The worst possible way to fund the government.
Listen To You Tell Me Texas Friday 10/9/15
It’s not supposed to work like this.
Think of the federal debt ceiling as the credit limit on your MasterCard — the amount above which you cannot spend. On March 15 of this year, Congress raised that limit by $901 billion — putting the federal debt limit at $18.1 trillion.
We’ve now gone through that $901 billion. The country hits the $18.1 trillion debt limit on November 5, less than a month from now.
After that, the federal government will have no more money in the checking account and no available credit for cash advances on the MasterCard. The government will be unable to pay its bills.
Thus, John Boehner, the soon to be ex-Speaker of the House (but now not as soon as we thought), is making it his last business to corral his Republican caucus to get a bill passed that will again raise the debt ceiling – the seventh such raising on Boehner’s watch. Many Republican House members are balking by demanding spending cuts, the elimination of wasteful and otherwise odious federal programs, regulatory relief, re-prioritization of discretionary spending and increases in military spending. In other words, they’re keeping the promises they made when they ran for office.
That tension within the Republican Congressional caucus is leading to fears of another government “shutdown.” Fearful that the resulting demagoguery will go hard against Republicans in a crucial election year, Boehner is working feverishly to get something done that Obama will sign.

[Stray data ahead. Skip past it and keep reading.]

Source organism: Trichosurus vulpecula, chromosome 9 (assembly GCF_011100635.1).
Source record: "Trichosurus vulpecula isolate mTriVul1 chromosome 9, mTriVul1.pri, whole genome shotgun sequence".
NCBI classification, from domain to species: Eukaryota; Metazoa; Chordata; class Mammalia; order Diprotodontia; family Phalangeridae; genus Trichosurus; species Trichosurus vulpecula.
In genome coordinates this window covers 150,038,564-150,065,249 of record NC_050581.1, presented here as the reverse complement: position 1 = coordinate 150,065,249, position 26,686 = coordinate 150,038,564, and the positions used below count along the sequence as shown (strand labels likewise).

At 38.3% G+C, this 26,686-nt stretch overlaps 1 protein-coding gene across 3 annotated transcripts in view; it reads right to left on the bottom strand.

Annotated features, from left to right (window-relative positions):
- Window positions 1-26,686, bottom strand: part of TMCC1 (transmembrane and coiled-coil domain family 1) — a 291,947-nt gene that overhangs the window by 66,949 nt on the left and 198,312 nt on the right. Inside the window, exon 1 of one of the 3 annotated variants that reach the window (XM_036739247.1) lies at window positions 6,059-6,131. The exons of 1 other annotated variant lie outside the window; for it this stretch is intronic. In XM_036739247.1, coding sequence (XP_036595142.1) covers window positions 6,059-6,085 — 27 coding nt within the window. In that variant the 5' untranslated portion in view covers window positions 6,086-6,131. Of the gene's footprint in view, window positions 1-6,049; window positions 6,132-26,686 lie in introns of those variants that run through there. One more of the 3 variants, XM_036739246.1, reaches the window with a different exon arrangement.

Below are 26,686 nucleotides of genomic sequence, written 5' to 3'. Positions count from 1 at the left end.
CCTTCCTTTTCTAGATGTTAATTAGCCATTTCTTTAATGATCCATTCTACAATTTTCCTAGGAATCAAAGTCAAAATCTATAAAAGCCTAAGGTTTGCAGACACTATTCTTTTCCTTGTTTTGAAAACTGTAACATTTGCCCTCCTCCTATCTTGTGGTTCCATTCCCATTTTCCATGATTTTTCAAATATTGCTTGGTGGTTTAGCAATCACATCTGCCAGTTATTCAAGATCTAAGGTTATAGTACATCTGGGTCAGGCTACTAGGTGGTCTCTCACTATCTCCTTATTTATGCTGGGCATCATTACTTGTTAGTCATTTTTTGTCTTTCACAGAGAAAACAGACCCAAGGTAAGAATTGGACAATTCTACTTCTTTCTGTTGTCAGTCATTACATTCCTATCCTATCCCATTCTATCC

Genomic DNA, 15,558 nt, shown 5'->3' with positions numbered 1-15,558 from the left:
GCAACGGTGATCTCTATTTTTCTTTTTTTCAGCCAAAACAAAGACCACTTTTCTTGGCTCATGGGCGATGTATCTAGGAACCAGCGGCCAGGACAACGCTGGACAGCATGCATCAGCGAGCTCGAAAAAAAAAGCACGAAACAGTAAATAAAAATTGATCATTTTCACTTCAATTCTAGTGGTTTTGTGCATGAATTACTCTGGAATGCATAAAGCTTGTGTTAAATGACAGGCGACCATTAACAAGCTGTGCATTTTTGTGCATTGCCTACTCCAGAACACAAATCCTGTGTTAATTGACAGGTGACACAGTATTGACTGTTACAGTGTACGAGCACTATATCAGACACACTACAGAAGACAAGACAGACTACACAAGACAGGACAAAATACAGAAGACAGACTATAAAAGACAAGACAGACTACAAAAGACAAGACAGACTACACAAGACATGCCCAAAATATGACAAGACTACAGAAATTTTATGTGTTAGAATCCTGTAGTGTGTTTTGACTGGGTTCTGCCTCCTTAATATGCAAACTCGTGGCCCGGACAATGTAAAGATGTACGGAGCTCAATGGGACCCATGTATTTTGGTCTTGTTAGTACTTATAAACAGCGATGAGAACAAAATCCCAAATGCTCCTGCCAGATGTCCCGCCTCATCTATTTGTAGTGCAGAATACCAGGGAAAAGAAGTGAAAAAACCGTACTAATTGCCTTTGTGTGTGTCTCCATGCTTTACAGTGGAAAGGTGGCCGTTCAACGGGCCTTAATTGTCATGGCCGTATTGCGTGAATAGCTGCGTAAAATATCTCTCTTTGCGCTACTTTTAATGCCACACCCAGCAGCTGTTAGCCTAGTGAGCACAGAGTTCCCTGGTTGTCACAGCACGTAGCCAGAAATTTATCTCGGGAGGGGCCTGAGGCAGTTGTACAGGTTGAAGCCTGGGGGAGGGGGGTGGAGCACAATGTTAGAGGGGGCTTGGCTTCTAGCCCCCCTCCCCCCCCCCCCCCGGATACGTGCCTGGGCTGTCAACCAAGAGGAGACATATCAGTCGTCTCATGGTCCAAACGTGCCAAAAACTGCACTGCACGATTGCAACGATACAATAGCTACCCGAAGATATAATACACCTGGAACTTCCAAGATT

This is not how the country is supposed to run. We keep hitting the debt limit and therefore keep having these government shutdown dramas because the Congress has stopped functioning as it should as keeper of the purse.
The president has gained the upper hand in every debt ceiling debate because Congress has stopped appropriating money on a department-by-department basis through individual appropriations bills. Instead, the process has devolved into passing “omnibus spending bills” and “continuing resolutions” that fund the government via the appropriation of one big quivering pile of money – much of which the Treasury must then borrow.
The result is a de facto abdication of Congress’s power of the purse, giving the president the upper hand every time the debt ceiling has to be raised.
Pass individual appropriations bills one by one and if the president doesn’t like them, he’ll have to veto them one by one. Two or three vetoes in, he looks like the bad guy.
But pass an all-or-nothing, take-it-or-leave-it CR or omnibus spending bill and the president immediately has leverage. Any little provision that he doesn’t like and he can threaten a veto that will shut the government down (not that it ever really shuts down). It’s a demagogic tactic that has benefitted Democrats at the expense of Republicans every time.
The result of this congressional malpractice has been a near doubling of the national debt in seven years.
It’s not supposed to work like this. At $18.1 trillion in debt and still growing, it can’t work like this for much longer.